• IndyBox Systems, a new dual Xeon processor system.
  • Microworkz.com has a $199.00 computer with a custom-built interface based on BeOS.
  • PC Week announced the 1999 Winners' Circle awards. The Compaq Computer Corp.'s AlphaServer DS10 Linux Cluster was a finalist for Best Infrastructure Hardware and Software
  • Red Hat, Inc. announced the availability of on-site professional services.
  • Sandstorm Enterprises Inc. released the first version of TCP.demux, a TCP/IP session reconstruction utility. It runs on a wide variety of platforms, including RedHat Linux 5.1.
  • Seagate Technology, Inc. announced that its entire line of tape backup drives has been certified with Linux.
  • Silicon Graphics Inc. announced that PC users running Linux can utilize the Silicon Graphics 1600SW flat panel monitor as their display system. Linux support is now available for owners of the Digital Flat Panel Solution Pack bundle of the Silicon Graphics 1600SW monitor and the Number Nine Revolution IV-FP graphics accelerator.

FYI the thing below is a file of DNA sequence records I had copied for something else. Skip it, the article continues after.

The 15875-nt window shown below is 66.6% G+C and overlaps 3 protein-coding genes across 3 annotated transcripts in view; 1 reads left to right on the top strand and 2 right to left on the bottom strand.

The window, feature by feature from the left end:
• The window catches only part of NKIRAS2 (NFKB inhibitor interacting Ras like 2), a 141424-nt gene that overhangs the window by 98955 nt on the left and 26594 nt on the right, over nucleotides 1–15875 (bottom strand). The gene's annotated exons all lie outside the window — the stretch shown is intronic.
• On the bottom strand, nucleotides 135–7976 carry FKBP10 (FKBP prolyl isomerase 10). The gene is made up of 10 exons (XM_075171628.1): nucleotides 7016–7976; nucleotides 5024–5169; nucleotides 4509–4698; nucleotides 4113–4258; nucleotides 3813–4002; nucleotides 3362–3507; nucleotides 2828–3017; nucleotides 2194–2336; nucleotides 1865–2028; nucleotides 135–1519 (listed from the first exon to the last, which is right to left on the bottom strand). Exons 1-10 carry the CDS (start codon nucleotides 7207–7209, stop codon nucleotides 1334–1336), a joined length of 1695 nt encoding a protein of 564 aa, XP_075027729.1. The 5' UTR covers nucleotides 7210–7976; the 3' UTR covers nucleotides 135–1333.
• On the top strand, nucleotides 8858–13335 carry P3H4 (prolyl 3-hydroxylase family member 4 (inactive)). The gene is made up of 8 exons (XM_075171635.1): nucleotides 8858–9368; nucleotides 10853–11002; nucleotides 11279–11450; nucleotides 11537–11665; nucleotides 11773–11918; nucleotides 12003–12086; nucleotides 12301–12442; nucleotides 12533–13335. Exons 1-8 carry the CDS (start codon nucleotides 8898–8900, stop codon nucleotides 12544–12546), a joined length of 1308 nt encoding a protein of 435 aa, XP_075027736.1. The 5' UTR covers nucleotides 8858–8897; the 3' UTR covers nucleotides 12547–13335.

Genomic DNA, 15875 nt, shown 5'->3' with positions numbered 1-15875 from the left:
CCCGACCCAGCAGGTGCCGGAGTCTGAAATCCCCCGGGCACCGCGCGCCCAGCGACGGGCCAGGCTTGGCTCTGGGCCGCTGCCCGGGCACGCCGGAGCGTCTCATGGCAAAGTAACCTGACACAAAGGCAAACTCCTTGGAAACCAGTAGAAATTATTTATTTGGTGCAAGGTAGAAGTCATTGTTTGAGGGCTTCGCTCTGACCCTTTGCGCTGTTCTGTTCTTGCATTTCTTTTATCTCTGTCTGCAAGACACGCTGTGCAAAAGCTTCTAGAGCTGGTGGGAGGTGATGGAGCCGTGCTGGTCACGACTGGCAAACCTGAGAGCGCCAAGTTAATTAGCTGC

• Star Division announced the shipment of the Professional, Business, and Enterprise Editions of the StarOffice 5.1 premium office productivity suite. StarOffice 5.1 Personal Edition has been available for free to non-commercial individual users via internet download. Star Office is supported under Linux.
  • SuSE and Metrowerks team up to bring development tools to SuSE Linux.
  • Versant Corporation is offering a Linux version of its object-oriented database management system.
  • Vovida Networks, Inc. announced the first free commercial release of an MGCP (Media Gateway Control Protocol) and RTP (Real Time Transport Protocol) source code running on the Linux operating system.
  • VServers announced it will offer the Linux-based VServer RAQ2 to its product offerings using Cobalt Networks' RaQ 2 server appliances.
  • XIOtech Corp., manufacturer of the centralized storage system MAGNITUDE, announced that the MAGNITUDE now supports the Linux operating system.
  • Ziatech Corp. announced an agreement with MontaVista Software Inc. that provides an embedded version of the Linux operating system on Ziatech's CompactPCI development systems and single board computers.
  • Ziff-Davis announced that the Open Source Forum is attracting leading IT executives as evidenced by those already pre-registered.

Section Editor: Jon Corbet.

July 1, 1999


 Main page
 Linux in the news
 Back page

See also: last week's Linux in the news page.

Linux in the news